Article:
Fete Lifestyle Magazine September 2017 Family Issue - Page 27

he Human Rights Campaign (HRC) is the largest national lesbian, gay, bisexual, transgender and queer (LGBTQ) civil rights organization. Through their work, HRC has made strives over the years to ensure LGBTQ people obtain basic equal rights, and can be open, honest and safe at home, at work and in the community. This comes through various work from lobbying for fair-minded legislation, programs and projects to enhance the living experiences of LGBTQ people and bringing awareness to community issues

.

However; the real secret to their success is through their volunteers who lead local community initiatives and lay the foundation for the organization. One such group, in the city of Chicago, has demonstrated how local initiatives help to power change on a national scale.

In 1924 Henry Gerber created the Society for Human Rights to bring gay Chicagoans together and educate legal authorities and legislators. Shortly thereafter the organization was shut down by police. However; that has

not stopped equality champions from continuing the fight.

In recent times, Chicago is seen as a liberal city with an inclusive legal system. That alone still has not hindered the need for LGBTQ equality support needed through the community and their allies. Local volunteers spend their free time in a variety of ways furthering HRC’s visions. They put on local events focused on fundraising or community awareness on LGBTQ issues. These include family events for children, to organizing corporate events, to recognize and enforce LGBTQ inclusive policies in the workplace with Chicago-based companies. In addition, the local groups also help with political phone banks for local elections, driving HRC’s national membership programs at various entry points and organize and participate in various progressive rallies throughout the city.

In today’s political atmosphere, this work is more important than ever. Many appointed officials in the Executive Administration have long histories of anti-LGBTQ views and policies. Additional, controversial removals of some Executive protections such as the proposed transgender military ban pose even larger inequality risks. Regardless of state laws being more amicable in Illinois, the volunteers strive to make changes nationally for LGBTQ people across the country. Although Illinois has workplace discrimination laws in place for LGBTQ employees, the majority of states still do not have this in place and therefore pose the risk of being fired for revealing they are LGBTQ. And without Federal protection, even state protections could be revoked. That’s what drives the volunteers who are on the ground in Chicago. Mobilizing LGBTQ communities — with particular focus on those who have been actively silenced and neglected — in the fight to affirm and protect basic human rights, safety and ensure humanity is the goal of the organization.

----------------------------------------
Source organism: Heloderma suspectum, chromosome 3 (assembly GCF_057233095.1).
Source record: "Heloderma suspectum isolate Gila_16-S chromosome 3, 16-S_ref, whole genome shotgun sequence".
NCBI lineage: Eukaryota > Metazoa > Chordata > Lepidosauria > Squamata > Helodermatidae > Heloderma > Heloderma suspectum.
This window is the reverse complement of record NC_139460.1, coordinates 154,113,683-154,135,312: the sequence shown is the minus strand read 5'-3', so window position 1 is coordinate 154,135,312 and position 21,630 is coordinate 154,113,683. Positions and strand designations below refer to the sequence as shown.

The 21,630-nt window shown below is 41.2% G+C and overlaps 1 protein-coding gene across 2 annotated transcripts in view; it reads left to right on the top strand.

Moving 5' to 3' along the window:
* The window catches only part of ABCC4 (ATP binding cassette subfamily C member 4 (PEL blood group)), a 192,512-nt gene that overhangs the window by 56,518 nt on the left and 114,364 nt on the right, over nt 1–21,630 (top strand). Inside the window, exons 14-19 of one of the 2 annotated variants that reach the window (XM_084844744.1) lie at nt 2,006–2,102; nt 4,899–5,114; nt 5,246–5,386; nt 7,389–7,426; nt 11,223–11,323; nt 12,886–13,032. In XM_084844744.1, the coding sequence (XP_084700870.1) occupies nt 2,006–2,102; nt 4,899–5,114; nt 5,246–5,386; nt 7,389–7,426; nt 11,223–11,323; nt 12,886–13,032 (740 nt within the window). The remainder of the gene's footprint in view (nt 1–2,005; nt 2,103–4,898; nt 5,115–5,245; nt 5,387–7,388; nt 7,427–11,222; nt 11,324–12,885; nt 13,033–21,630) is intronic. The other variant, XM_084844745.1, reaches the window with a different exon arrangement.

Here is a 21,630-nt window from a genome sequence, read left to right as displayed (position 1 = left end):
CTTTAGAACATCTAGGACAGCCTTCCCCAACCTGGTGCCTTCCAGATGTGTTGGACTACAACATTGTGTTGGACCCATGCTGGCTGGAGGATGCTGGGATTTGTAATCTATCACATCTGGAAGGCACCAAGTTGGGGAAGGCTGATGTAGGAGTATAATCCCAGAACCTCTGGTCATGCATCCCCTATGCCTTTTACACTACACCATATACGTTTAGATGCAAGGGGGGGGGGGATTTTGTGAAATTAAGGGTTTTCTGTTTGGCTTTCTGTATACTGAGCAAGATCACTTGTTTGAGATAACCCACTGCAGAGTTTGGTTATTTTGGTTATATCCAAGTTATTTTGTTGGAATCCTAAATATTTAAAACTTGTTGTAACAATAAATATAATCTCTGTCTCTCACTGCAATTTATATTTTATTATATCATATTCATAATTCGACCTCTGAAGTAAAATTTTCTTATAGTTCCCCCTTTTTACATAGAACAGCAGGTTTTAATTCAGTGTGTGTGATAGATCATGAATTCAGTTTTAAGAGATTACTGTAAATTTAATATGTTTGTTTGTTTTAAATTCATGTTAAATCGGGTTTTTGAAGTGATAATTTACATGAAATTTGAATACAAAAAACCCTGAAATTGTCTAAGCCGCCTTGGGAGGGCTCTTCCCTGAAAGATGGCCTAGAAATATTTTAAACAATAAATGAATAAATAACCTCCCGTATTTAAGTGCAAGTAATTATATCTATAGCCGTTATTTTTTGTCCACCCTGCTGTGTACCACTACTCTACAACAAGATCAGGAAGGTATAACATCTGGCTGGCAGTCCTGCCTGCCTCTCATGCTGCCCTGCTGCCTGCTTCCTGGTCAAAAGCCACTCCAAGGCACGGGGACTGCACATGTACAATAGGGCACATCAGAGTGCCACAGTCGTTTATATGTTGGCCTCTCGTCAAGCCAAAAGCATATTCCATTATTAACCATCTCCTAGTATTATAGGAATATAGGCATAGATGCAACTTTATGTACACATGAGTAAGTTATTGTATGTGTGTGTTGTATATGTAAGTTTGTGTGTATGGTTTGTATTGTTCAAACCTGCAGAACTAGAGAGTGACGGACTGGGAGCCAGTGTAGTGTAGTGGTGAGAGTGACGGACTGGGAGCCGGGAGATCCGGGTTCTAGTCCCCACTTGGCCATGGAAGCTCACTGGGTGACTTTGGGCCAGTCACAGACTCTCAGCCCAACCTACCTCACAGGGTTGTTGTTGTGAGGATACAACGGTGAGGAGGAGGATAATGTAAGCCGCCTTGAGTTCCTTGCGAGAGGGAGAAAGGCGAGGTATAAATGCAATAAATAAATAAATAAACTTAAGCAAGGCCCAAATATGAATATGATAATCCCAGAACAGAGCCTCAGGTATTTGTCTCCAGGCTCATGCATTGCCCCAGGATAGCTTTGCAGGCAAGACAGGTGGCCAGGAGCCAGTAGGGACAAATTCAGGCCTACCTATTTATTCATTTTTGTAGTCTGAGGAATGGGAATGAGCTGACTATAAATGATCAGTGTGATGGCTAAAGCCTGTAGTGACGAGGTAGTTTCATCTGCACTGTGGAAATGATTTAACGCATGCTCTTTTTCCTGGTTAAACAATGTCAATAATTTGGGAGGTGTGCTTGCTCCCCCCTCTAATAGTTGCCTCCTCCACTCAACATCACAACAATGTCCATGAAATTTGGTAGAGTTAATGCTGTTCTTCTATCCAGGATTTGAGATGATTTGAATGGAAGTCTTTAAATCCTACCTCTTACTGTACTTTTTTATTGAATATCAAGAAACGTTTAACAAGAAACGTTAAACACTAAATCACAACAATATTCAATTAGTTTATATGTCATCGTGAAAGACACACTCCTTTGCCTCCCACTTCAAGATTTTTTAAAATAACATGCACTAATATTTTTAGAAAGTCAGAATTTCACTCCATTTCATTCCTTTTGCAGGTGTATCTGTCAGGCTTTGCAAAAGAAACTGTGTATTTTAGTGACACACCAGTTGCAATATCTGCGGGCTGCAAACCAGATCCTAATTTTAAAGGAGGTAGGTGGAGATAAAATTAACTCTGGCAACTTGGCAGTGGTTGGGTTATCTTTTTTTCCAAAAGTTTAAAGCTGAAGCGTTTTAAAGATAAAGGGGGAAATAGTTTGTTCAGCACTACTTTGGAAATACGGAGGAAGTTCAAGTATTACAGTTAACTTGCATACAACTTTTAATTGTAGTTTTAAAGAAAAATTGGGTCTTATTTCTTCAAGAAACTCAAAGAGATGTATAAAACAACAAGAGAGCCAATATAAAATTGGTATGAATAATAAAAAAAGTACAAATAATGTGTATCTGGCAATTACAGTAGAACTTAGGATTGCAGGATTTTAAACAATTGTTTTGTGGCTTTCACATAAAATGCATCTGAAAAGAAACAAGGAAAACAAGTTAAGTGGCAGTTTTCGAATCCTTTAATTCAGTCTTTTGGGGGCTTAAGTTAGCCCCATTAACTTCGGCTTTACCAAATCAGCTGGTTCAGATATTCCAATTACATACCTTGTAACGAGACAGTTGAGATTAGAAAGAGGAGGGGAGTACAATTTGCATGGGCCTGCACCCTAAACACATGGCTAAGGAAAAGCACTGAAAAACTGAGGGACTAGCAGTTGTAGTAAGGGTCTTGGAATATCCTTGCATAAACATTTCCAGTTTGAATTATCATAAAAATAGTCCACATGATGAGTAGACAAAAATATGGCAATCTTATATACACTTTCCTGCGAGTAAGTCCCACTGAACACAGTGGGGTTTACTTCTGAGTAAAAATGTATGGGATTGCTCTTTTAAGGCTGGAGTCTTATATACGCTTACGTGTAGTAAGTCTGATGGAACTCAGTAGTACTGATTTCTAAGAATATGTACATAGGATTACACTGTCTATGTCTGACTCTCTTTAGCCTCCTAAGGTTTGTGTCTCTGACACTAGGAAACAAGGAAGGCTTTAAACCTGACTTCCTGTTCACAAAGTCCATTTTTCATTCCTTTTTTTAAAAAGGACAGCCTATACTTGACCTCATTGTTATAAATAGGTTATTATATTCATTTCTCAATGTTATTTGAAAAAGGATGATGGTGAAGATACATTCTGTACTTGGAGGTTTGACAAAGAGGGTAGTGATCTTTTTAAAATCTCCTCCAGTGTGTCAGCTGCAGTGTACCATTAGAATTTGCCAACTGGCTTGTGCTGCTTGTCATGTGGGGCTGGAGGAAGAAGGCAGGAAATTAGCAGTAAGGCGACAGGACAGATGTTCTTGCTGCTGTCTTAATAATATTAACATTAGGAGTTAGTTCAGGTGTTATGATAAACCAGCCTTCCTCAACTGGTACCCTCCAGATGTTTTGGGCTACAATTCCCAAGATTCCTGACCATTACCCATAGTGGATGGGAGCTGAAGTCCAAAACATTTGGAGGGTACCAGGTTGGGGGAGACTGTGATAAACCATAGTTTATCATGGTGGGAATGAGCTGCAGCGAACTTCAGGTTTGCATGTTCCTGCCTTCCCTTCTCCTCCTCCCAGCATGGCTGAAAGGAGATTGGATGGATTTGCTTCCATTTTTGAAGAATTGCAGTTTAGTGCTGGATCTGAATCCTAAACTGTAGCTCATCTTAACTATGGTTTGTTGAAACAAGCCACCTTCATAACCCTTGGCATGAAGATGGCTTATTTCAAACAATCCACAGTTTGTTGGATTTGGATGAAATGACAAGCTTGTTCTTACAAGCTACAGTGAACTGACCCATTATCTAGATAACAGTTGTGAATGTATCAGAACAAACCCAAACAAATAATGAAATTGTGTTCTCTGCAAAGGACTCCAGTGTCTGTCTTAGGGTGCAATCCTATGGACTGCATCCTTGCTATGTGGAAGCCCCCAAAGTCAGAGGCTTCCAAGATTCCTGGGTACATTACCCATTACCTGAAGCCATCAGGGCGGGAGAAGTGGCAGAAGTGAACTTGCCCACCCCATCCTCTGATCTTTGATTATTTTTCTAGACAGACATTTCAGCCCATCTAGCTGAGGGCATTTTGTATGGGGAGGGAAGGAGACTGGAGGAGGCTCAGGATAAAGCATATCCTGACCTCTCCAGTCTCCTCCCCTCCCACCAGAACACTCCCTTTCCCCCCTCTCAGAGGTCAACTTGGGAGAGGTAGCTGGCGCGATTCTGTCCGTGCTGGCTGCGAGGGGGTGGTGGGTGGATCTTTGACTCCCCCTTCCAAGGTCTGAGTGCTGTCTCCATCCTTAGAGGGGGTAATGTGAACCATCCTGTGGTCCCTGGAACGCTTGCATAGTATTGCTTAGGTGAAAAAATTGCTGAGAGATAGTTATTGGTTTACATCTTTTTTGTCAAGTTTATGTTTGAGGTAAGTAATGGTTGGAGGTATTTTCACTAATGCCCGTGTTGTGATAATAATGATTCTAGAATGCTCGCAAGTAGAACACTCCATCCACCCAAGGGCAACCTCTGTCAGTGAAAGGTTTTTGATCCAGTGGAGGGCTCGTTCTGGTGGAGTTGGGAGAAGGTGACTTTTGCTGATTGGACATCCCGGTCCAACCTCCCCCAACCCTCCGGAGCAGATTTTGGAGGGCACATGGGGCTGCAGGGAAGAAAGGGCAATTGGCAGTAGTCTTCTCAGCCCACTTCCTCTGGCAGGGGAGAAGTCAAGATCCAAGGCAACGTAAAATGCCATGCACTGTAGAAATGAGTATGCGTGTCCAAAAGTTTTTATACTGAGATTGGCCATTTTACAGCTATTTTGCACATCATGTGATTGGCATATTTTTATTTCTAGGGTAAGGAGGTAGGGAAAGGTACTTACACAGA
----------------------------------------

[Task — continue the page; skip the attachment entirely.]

“As volunteers, we give up our free time for a cause that we feel deeply about. My motivation came from my passion for politics, advocacy and the desire to give back to my community. The passion and drive of fellow volunteers is infectious and helps us focus on all that is needed to be done to protect our gains and continue to push for full equality,” said Robert Newhart, a longtime HRC volunteer in Chicago.

The Chicago volunteers have been focused most recently on their annual signature event, the Chicago Gala and Auction. This annual event celebrates the great strides made for LGBTQ equality across the nation, honoring local leadership excellence, and strengthening convictions on helping those who still experience profound injustice. The HRC Chicago Gala is one of the largest annual LGBTQ fundraising events in the Midwest and generates important funds for HRC’s national work.

The night will begin with a reception and silent auction then to the main dinner event. The event has an array of speakers each year with past appearances from Governor Pat Quinn, Jim Obergefell, the named plaintiff in the U.S. Supreme Court case Obergefell, et al. v. Hodges, and Michael Sam, former player with the St. Louis Rams.

This year’s event is being held on Saturday, November 18 at the Fairmont Chicago Millennium Park and aims to be bigger than ever in spreading the message of equality through the community.

For more information on the local volunteer efforts and the annual Gala, please visit www.hrcchicago.org.